Bikepacking Recipe: Great Divide Endurance Bars

With the 2019 Tour Divide underway, we thought we’d share this recipe for homemade Great Divide Endurance Bars, dreamed up to support a 10-day ride along the route from Banff to Yellowstone. They’re organic, gluten-free, and designed to provide sustained energy. Find the ingredients, recipe, and a step-by-step video here…

Words by Eric Aakko

Several years ago, I completed a solo self-supported bikepacking trip from Banff National Park (Alberta, Canada) to Yellowstone National Park (Wyoming, USA). My route followed the Great Divide Mountain Bike Route (GDMBR) and took 10 days and about 825 miles (1,328 km). To fuel my training and the ride itself, I wanted an energy bar that was not too sweet or salty, and a bit spicy. I also wanted a bar that would digest easily and that supported recovery. I didn’t like the commercial bars on the market so I decided to make my own, with organic ingredients. After a lot of trial and error, including feeding my kids countless recipe modifications—which they thoroughly enjoyed—my Great Divide Endurance Bar was born.

The bar is gluten-free and contains ingredients that support endurance and recovery, such as toasted oats, puffed millet, honey, almonds, walnuts, and dried tart cherries. The cinnamon and touch of cayenne also balances the sweet and saltiness of the bar—which for me, I can eat all day.

Great Divide Endurance Bars


  • 1 cup puffed millet
  • 1 cup pan toasted rolled oats
  • ½ cup honey
  • ½ cup dried tart cherries
  • ¼ cup chopped raw almonds
  • ¼ cup chopped raw walnuts
  • 3 tablespoons almond butter
  • 1 teaspoon cinnamon
  • ¼ teaspoon sea salt (to taste)
  • Cayenne pepper (to taste)

Directions (Yields 18 bars)

  • Heat a dry skillet to medium high heat.
  • Add oats and stir until slightly brown and bloom as fragrant toasted oats (about 3-5 mins)—be careful to not burn!
  • Add the toasted oats from the skillet into a mixing bowl, including all remaining ingredients (except the honey, almond butter, and spices).
  • Pour honey and almond butter in saucepan and stir on medium heat until combined and runny (about 2-3 minutes).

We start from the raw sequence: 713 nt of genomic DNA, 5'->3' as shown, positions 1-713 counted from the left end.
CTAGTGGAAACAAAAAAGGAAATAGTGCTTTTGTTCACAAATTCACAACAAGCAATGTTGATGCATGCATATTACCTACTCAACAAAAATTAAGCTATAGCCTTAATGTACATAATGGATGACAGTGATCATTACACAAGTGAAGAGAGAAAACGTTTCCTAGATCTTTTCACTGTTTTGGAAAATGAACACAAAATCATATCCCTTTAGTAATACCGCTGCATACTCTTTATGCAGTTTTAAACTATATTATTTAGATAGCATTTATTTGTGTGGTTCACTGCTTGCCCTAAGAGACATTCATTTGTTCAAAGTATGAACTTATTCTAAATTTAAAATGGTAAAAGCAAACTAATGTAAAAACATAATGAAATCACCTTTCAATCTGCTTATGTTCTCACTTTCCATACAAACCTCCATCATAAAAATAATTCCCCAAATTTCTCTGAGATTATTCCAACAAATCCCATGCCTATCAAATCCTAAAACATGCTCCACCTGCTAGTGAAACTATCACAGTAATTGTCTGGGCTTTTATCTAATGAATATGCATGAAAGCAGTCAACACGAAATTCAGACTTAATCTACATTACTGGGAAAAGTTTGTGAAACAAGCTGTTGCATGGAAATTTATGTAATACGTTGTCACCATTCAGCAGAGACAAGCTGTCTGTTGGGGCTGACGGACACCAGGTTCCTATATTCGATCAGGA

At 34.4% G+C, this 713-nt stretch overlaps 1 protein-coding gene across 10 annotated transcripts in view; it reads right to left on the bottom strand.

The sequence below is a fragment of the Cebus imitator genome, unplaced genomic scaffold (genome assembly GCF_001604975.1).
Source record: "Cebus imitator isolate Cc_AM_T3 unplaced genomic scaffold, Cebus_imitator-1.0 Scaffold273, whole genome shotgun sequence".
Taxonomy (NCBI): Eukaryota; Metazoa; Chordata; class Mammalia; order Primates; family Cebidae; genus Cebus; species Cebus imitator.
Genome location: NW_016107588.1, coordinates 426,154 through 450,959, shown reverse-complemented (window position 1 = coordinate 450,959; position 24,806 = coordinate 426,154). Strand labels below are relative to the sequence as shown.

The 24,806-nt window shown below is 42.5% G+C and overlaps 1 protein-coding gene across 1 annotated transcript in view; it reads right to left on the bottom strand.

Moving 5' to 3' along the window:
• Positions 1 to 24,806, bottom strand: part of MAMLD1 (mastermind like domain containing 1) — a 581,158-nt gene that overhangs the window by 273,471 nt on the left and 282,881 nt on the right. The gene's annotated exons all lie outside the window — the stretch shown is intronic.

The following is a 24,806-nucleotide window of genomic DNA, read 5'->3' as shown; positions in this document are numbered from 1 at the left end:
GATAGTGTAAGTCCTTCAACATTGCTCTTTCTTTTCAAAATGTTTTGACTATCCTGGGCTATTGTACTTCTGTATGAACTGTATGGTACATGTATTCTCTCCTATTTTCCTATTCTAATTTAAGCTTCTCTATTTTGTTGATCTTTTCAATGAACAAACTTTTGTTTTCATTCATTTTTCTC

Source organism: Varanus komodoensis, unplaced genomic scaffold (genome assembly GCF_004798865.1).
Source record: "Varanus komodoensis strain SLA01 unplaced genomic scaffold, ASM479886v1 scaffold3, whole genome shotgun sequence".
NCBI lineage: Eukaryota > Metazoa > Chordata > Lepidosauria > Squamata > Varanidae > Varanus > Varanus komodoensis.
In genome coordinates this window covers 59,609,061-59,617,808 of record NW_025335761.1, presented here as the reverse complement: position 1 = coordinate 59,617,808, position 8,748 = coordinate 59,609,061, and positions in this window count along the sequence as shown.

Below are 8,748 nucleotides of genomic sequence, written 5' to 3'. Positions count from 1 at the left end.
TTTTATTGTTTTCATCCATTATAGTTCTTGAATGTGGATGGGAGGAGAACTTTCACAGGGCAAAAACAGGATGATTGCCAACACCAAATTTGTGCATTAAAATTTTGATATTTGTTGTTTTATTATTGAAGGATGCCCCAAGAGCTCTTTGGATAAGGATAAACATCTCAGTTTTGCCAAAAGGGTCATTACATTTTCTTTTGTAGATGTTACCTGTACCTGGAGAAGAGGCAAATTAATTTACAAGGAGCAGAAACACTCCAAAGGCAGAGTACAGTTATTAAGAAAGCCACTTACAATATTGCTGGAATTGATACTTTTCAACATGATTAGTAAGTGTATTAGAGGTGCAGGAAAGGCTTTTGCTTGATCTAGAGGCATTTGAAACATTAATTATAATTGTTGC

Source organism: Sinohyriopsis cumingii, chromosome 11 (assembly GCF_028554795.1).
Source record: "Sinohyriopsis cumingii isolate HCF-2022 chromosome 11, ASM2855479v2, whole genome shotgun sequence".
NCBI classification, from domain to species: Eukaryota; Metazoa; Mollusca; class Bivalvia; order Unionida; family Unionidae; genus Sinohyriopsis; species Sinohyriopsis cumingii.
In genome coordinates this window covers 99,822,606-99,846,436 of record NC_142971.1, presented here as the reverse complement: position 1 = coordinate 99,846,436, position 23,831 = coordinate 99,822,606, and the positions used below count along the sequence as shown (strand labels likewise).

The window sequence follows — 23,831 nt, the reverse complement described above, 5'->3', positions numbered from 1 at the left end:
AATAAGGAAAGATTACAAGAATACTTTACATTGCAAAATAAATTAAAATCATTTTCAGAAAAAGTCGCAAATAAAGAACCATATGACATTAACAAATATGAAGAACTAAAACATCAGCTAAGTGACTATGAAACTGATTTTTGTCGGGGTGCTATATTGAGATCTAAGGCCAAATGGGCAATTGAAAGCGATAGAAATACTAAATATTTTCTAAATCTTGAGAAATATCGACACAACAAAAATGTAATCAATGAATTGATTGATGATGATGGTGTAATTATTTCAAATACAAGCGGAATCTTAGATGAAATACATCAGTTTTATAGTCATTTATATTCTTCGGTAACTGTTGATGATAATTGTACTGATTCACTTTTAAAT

• Add the salt and spices.
  • Combine honey, almond butter, and spice mixture with remaining dry ingredients in a mixing bowl, stirring until all dry ingredients are coated (the mixture will be thick).
  • Line an 8″ x 8″ casserole dish with parchment paper that extends over twice the size of the dish (cut each corner by about 3 inches) and fold in the coated oats mixture.
  • Using clean wet hands, firmly press the mixture into the dish until smoothly flattened.
  • Fold the edges of the parchment paper to cover the mixture.
  • Using a can of beans or fruit (or whatever), use the can as a rolling pin to firmly compact the covered mixture.
  • Cover the dish and refrigerate for several hours (or overnight).
  • Uncover and cut into 1inch by 2inch bars.
  • Store bars in airtight container (or wrap in parchment paper and then plastic wrap for bikepacking); will remain edible for several days.
  • Great Divide Endurance Bars
  • Great Divide Endurance Bars
  • Great Divide Endurance Bars

I think part of the draw to endurance backcountry cycling is the scenery and the suffering—countless hours of climbing, hunger, and thirst. At the end of a grueling day, nothing satisfies like a good drink and meal, whether simple campfire fare, or a restaurant smorgasbord. With the balanced flavors, this bar can help take the edge off hunger as an “amuse-bouche” (one or two bite hors d’oeuvre) prior to lunch or supper, or supplement feedbag grub during long days of riding.

Editor’s Note: If you decide to give this recipe a try, we’d love to hear about (and see a photo of) your results in the comments below!

Eric Aakko

About Eric Aakko

Erik Aakko, MS MCHES, is a graduate from a professional plant-based culinary program and has a certificate in plant-based nutrition from Cornell University. He is also a certified Food for Life cooking instructor with the Physicians Committee for Responsible Medicine (PCRM), and has over 25 years experience as a public health practitioner addressing various population health issues. Find more from Eric on YouTube at Plant-Based Scratch Kitchen or on his website,



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